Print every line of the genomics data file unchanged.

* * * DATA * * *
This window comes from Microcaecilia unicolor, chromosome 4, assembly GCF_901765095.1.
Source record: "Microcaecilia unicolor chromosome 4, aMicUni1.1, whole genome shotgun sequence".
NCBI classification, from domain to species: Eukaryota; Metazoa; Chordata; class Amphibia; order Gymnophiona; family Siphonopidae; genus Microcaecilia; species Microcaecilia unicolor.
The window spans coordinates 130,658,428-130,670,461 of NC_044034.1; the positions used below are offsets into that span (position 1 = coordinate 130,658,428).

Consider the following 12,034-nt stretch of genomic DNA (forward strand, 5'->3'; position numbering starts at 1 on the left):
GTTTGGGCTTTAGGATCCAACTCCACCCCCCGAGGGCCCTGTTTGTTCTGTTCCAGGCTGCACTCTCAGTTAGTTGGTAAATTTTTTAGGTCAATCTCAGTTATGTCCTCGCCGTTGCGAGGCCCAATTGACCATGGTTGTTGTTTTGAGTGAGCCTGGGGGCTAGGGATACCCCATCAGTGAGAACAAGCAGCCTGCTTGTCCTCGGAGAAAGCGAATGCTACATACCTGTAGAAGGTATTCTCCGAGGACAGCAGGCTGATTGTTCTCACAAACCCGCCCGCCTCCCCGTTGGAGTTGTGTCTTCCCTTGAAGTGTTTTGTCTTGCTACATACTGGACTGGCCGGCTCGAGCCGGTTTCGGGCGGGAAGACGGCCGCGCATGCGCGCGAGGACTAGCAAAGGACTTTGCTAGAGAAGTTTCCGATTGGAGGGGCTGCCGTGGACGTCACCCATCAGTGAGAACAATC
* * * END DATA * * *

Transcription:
This window comes from Microcaecilia unicolor, chromosome 4, assembly GCF_901765095.1.
Source record: "Microcaecilia unicolor chromosome 4, aMicUni1.1, whole genome shotgun sequence".
NCBI classification, from domain to species: Eukaryota; Metazoa; Chordata; class Amphibia; order Gymnophiona; family Siphonopidae; genus Microcaecilia; species Microcaecilia unicolor.
The window spans coordinates 130,658,428-130,670,461 of NC_044034.1; the positions used below are offsets into that span (position 1 = coordinate 130,658,428).

Consider the following 12,034-nt stretch of genomic DNA (forward strand, 5'->3'; position numbering starts at 1 on the left):
GTTTGGGCTTTAGGATCCAACTCCACCCCCCGAGGGCCCTGTTTGTTCTGTTCCAGGCTGCACTCTCAGTTAGTTGGTAAATTTTTTAGGTCAATCTCAGTTATGTCCTCGCCGTTGCGAGGCCCAATTGACCATGGTTGTTGTTTTGAGTGAGCCTGGGGGCTAGGGATACCCCATCAGTGAGAACAAGCAGCCTGCTTGTCCTCGGAGAAAGCGAATGCTACATACCTGTAGAAGGTATTCTCCGAGGACAGCAGGCTGATTGTTCTCACAAACCCGCCCGCCTCCCCGTTGGAGTTGTGTCTTCCCTTGAAGTGTTTTGTCTTGCTACATACTGGACTGGCCGGCTCGAGCCGGTTTCGGGCGGGAAGACGGCCGCGCATGCGCGCGAGGACTAGCAAAGGACTTTGCTAGAGAAGTTTCCGATTGGAGGGGCTGCCGTGGACGTCACCCATCAGTGAGAACAATC